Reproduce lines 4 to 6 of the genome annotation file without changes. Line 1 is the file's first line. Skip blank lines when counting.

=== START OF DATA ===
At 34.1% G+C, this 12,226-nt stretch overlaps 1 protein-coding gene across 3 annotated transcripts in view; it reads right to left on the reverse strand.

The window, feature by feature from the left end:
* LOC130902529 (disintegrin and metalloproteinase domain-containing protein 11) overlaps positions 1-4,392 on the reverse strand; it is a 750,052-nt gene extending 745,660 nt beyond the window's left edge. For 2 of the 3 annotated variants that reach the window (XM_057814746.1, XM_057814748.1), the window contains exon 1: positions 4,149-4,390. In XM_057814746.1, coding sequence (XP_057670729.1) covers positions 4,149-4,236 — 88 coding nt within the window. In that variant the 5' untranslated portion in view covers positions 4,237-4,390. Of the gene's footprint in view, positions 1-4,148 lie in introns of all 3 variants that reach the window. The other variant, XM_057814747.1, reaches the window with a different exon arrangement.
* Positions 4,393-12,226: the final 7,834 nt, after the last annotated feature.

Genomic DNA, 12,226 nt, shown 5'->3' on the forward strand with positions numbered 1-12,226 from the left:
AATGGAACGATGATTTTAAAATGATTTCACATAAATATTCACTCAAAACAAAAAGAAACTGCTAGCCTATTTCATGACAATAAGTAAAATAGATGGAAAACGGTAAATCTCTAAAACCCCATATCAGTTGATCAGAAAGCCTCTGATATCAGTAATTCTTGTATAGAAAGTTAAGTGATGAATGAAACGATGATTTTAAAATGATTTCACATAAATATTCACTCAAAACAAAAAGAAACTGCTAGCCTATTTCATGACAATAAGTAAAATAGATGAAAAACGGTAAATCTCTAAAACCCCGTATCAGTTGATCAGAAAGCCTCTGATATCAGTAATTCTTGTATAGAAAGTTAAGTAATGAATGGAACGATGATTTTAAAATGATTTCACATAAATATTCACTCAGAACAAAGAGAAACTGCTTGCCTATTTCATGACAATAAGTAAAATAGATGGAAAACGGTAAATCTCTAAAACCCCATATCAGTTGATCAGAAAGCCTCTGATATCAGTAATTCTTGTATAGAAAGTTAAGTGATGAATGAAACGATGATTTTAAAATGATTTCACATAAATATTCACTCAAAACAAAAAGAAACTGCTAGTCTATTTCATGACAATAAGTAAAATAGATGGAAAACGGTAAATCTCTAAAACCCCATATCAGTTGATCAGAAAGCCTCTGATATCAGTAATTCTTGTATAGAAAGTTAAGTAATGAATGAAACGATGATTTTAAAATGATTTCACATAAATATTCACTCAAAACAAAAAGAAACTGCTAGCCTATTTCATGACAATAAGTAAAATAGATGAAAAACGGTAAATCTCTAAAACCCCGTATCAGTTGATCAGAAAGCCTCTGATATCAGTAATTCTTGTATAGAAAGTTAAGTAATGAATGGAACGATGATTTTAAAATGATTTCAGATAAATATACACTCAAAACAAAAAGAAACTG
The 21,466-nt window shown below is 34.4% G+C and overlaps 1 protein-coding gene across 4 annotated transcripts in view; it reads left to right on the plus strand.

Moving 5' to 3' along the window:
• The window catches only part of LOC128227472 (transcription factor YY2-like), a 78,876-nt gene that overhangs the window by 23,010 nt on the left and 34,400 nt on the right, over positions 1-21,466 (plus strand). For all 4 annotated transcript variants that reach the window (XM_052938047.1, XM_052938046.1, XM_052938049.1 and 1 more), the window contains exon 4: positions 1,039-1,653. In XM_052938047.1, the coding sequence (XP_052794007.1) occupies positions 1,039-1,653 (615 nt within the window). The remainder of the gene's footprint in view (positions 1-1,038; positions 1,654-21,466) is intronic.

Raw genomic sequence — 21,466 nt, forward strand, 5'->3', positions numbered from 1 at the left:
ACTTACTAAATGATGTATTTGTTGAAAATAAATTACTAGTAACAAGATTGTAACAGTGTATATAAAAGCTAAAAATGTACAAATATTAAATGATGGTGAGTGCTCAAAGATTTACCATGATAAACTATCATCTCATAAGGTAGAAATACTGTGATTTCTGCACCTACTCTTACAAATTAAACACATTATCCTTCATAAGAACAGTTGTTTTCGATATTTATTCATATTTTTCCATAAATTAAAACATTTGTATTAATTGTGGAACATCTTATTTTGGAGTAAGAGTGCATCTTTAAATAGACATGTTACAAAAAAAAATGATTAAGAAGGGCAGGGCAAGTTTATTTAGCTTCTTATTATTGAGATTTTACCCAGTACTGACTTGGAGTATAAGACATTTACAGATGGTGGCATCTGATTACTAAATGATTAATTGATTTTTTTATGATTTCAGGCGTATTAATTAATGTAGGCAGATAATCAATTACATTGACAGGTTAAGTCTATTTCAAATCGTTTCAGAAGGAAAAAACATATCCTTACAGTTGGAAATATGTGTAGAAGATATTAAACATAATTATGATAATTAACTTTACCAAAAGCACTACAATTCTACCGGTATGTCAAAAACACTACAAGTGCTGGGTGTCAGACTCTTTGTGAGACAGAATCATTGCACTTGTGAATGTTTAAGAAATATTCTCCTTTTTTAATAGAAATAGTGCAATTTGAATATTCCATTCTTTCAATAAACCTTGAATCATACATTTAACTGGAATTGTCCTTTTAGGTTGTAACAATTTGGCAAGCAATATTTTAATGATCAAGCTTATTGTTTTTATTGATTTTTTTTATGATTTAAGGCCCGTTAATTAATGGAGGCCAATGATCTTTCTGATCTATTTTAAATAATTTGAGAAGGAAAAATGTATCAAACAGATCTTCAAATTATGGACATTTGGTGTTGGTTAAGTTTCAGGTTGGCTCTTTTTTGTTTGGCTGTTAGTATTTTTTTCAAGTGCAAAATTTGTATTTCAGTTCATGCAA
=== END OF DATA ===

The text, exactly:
* Positions 4,393-12,226: the final 7,834 nt, after the last annotated feature.

Genomic DNA, 12,226 nt, shown 5'->3' on the forward strand with positions numbered 1-12,226 from the left:
AATGGAACGATGATTTTAAAATGATTTCACATAAATATTCACTCAAAACAAAAAGAAACTGCTAGCCTATTTCATGACAATAAGTAAAATAGATGGAAAACGGTAAATCTCTAAAACCCCATATCAGTTGATCAGAAAGCCTCTGATATCAGTAATTCTTGTATAGAAAGTTAAGTGATGAATGAAACGATGATTTTAAAATGATTTCACATAAATATTCACTCAAAACAAAAAGAAACTGCTAGCCTATTTCATGACAATAAGTAAAATAGATGAAAAACGGTAAATCTCTAAAACCCCGTATCAGTTGATCAGAAAGCCTCTGATATCAGTAATTCTTGTATAGAAAGTTAAGTAATGAATGGAACGATGATTTTAAAATGATTTCACATAAATATTCACTCAGAACAAAGAGAAACTGCTTGCCTATTTCATGACAATAAGTAAAATAGATGGAAAACGGTAAATCTCTAAAACCCCATATCAGTTGATCAGAAAGCCTCTGATATCAGTAATTCTTGTATAGAAAGTTAAGTGATGAATGAAACGATGATTTTAAAATGATTTCACATAAATATTCACTCAAAACAAAAAGAAACTGCTAGTCTATTTCATGACAATAAGTAAAATAGATGGAAAACGGTAAATCTCTAAAACCCCATATCAGTTGATCAGAAAGCCTCTGATATCAGTAATTCTTGTATAGAAAGTTAAGTAATGAATGAAACGATGATTTTAAAATGATTTCACATAAATATTCACTCAAAACAAAAAGAAACTGCTAGCCTATTTCATGACAATAAGTAAAATAGATGAAAAACGGTAAATCTCTAAAACCCCGTATCAGTTGATCAGAAAGCCTCTGATATCAGTAATTCTTGTATAGAAAGTTAAGTAATGAATGGAACGATGATTTTAAAATGATTTCAGATAAATATACACTCAAAACAAAAAGAAACTG